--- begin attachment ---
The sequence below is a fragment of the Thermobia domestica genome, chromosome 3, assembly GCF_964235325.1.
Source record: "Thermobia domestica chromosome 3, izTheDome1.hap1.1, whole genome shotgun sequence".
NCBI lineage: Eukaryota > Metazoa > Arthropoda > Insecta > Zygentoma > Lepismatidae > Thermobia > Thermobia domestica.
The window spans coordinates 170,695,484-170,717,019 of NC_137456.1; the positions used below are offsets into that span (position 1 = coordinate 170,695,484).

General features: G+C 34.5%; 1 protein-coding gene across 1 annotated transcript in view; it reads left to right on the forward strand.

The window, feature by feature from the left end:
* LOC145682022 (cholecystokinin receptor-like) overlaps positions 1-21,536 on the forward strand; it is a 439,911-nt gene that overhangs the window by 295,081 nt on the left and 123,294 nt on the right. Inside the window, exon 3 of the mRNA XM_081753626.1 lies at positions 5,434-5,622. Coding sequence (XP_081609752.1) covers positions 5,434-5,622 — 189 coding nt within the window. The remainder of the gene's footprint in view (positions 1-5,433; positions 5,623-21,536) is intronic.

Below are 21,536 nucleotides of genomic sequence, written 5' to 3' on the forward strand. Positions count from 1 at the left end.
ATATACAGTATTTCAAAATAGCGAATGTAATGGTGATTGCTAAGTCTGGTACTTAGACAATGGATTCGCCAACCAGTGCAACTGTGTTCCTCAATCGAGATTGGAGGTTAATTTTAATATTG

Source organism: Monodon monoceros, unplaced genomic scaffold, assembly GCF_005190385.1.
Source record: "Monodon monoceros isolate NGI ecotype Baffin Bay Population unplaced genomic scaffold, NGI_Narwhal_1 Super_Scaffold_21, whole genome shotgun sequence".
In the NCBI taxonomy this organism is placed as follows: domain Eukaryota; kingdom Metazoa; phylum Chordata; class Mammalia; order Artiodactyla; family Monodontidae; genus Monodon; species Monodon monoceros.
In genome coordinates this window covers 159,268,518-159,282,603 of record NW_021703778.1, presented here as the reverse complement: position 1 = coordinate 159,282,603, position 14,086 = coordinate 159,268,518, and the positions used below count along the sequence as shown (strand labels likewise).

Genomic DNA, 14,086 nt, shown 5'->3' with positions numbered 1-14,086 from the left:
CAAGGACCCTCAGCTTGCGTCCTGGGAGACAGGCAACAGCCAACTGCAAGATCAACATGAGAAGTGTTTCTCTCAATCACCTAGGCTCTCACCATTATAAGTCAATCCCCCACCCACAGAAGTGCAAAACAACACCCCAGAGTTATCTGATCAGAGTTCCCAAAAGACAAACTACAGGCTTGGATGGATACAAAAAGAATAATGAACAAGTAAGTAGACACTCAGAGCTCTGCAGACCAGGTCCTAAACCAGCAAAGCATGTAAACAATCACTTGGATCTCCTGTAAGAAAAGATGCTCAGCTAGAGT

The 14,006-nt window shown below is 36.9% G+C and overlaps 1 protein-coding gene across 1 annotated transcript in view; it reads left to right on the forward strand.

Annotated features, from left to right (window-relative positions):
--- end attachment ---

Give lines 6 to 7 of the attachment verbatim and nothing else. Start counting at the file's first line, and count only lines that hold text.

The window, feature by feature from the left end:
* LOC145682022 (cholecystokinin receptor-like) overlaps positions 1-21,536 on the forward strand; it is a 439,911-nt gene that overhangs the window by 295,081 nt on the left and 123,294 nt on the right. Inside the window, exon 3 of the mRNA XM_081753626.1 lies at positions 5,434-5,622. Coding sequence (XP_081609752.1) covers positions 5,434-5,622 — 189 coding nt within the window. The remainder of the gene's footprint in view (positions 1-5,433; positions 5,623-21,536) is intronic.